To enter the contest, all you have to do is go to The Vape Tree web site, peruse the menu, and leave a comment below with the flavor you most want to try and an explanation of why you want that particular flavor. It’s that easy!

[Edit: August 10] The Vape Tree will also be providing a 30ml bottle of e-liquid to the winner!

Now for the boring contest rules:

  • Only one entry per participant
  • Contest closes on August 18, 2013 11:59PM PDT
  • Winner will be chosen with a random number generator
  • Must 18 or older to participate
  • Must have a U.S. mailing address to be eligible
  • RPad Productions Inc. is not responsible for the prize being lost or damaged by USPS


Beatbuddy: Tale of the Guardians Preview/Interview

Last week I caught a demo of Beatbuddy: Tale of the Guardians, a unique platform/music game developed by Threaks and being published by Reverb. Executive producer Ted Lange took me through the game and chatted with me after the demo. Beatbuddy features a story by Rhianna Pratchett and music from Austin Wintory (Journey). Lange described the game as being “familiar and different.” It has platform elements that will instantly feel familiar to gamers that have played loads of Mario and Sonic games, but also has a distinct art style and makes very unique use of music.

Beatbuddy stars a globular hero named Beat. He’s one of three musical spirits, along with Harmony and Melody (though he totally looks like a water-type Pokemon to me…perhaps Manaphy’s cousin). The evil Prince Maestro wants to enslave music, while the ethereal music spirits think that music should be free for everyone. It’s up to Beat to lead the charge and liberate music. (Rumor has it that Beat, Harmony, and Melody are in cahoots with Kim Dotcom.)

As I mentioned in the intro, the game features unique use of music. Each level’s track is broken up so that different objects and enemies represent different musical instruments. For example, a menacing creature will pulsate to the rhythm of the track’s bass drum, while obstacles will move in time with the hi-hat. As Beat moves closer to a particular enemy or object, the corresponding instrument’s sound will become louder. The music — and the individual instruments that make the track — define the level as much as the art and layout. It’s a unique twist that adds a cool layer of interactivity.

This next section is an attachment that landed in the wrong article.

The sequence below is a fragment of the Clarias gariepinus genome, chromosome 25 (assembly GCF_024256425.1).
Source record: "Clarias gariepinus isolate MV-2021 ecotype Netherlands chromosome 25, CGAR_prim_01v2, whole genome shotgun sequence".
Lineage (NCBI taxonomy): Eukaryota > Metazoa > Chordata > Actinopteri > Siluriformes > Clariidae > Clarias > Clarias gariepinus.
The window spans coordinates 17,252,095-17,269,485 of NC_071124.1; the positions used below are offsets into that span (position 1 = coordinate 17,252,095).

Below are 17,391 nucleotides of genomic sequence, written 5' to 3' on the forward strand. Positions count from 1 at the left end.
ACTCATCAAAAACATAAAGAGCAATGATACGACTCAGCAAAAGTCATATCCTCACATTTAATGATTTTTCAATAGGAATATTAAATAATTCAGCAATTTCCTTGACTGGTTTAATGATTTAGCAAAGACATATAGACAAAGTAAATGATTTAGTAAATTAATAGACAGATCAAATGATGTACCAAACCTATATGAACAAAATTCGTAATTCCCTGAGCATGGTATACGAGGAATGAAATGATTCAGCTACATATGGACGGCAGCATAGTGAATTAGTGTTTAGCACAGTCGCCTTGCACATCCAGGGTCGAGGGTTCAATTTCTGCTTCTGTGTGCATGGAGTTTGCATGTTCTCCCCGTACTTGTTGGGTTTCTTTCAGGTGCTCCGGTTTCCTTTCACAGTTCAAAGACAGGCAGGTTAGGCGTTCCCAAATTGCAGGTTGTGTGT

The game’s art is beautiful and distinct. In an age where 3D rules the roost, it’s refreshing to see a videogame with hand-painted art. The color palette and style give the game a charming look, while the use of layers gives it a pseudo-3D feel.

Check out my interview with Ted to learn more about the game. As a fan of old-school NES and SNES platformers, as well as a fan of music games, I’m really looking forward to Beatbuddy. After you’ve watched the vid, leave your thoughts on the game in the comments section (please!).

Beatbuddy: Tale of the Guardians will be released on August 6, 2013 for Windows PC, Mac OS X, and Linux for $14.99.

Vaping Diaries #77: Innokin iTaste 134 Preview

The Innokin iTaste 134 is one of the most unique vaping devices I’ve seen all year. This 18650-battery mod has extremely distinct looks, an unusual weight and heft for a digital mod, and an atypical slider to adjust wattage. It’s very cool and very macho, but there are a few things to think about before you plop down money for a pre-order.